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What's there to know about synchronised swimming at the Olympics?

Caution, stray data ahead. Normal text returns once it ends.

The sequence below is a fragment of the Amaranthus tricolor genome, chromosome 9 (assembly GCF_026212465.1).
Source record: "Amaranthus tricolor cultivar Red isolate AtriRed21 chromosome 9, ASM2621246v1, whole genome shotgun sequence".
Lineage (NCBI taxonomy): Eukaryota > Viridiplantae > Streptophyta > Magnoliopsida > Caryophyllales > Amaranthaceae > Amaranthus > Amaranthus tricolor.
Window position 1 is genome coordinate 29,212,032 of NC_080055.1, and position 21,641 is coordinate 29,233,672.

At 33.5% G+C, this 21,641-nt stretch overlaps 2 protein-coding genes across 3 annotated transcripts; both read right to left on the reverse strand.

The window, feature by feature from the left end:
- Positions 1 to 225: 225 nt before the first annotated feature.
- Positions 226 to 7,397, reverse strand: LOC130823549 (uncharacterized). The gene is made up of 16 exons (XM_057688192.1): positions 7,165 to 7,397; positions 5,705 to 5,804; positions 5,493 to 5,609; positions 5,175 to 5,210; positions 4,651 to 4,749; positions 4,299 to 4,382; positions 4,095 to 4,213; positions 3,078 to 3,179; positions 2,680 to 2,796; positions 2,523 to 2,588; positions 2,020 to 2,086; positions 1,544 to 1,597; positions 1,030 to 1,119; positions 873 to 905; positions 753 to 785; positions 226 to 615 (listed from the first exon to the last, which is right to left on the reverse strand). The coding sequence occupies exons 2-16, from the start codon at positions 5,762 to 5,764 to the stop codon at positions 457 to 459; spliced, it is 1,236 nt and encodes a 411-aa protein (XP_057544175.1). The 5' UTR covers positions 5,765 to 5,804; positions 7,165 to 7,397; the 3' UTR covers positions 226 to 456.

What’s it all about? Synchronised Swimming began thanks to the fabulous ornamental water ballets of the late 19th and early 20th centuries. These were popular among audiences who were wowed by the underwater routines. When first developed as a sport in its own right in the 1800s, synchronised swimming was for men only. Strangely, the event is now one of two disciplines at the Olympic Games 2012 that will include women competitors (the other is Rhythmic Gymnastics). Basically, synchronised swimming is all about impressing the judges with stunning routines in water. There will be two events in this year’s Olympics: the Duet competition and the Team competition. But sure this isn’t a sport, more like a dance routine? Not at all. Synchronised swimmers must be athletic, strong, fit and perform well under pressure. This sport is about grace, rather like gymnastics, but also requires amazing precision work and huge levels of stamina. Performing to music, duets or teams of eight swimmers do short routines.  Marks are attributed for moves, choreography, difficulty and execution. When did Synchronised Swimming become an Olympic sport? Its Olympic debut was at the Los Angeles 1984 Games. This year the event will be held at the London Aquatics Centre. When to catch the action at London 2012: Sunday August 5 to Friday August 10 Did you know 1? The area of the pool used for Synchronised Swimming is 30m long, 25m wide and 3m deep. How do you become a great synchronised swimmer? Swimmers must be strong, fit, flexible and able to endure long training sessions in water. As you’d imagine you also need to be great at holding your breath. Although the swimmers use nose clips to help them stay underwater for longer, they still need to learn excellent breath control. What’s the lingo?: Every sport has its own strange names and quirks. Synchronised swimming is no different. Sculling:  This is underwater hand movements that swimmers use to move and support their body in the water. Eggbeater: This is what the swimmers call their version of treading water. As you can imagine they often need to tread water to stay in one place and while they perform hand movements. Then eggbeater is a powerful technique for treading water. Deckwork: This is the displays or moves that the swimmers perform while still on the side of the pol and before entering the water. Deckwork is performed to music. Synchosnised swimming teams to look out for: The current Olympic and world champion are Russia. At the Beijing Olympics 2008, medals were won by Japan, Russia, Spain and China. It’s likely these countries will be strong contenders for medals in 2012. Top Brits: There are nine members of the Olympics GB synchronised swimming team. This includes Jenna Randall and Olivia Federici, who will compete in the duet event. London will be their second Games after finishing 14th at the last Olympics in Beijing. The other seven athletes selected, including Jenna’s younger sister Asha, will make Olympic debuts. The team trains more than 40 hours each week and have their hopes set high on a medal placing in both the team and duet events. Did you know 2?: London 2012 is the first time that Team GB will feature a full synchronised swimming team. Fancy getting into the sport?  See British Swimming
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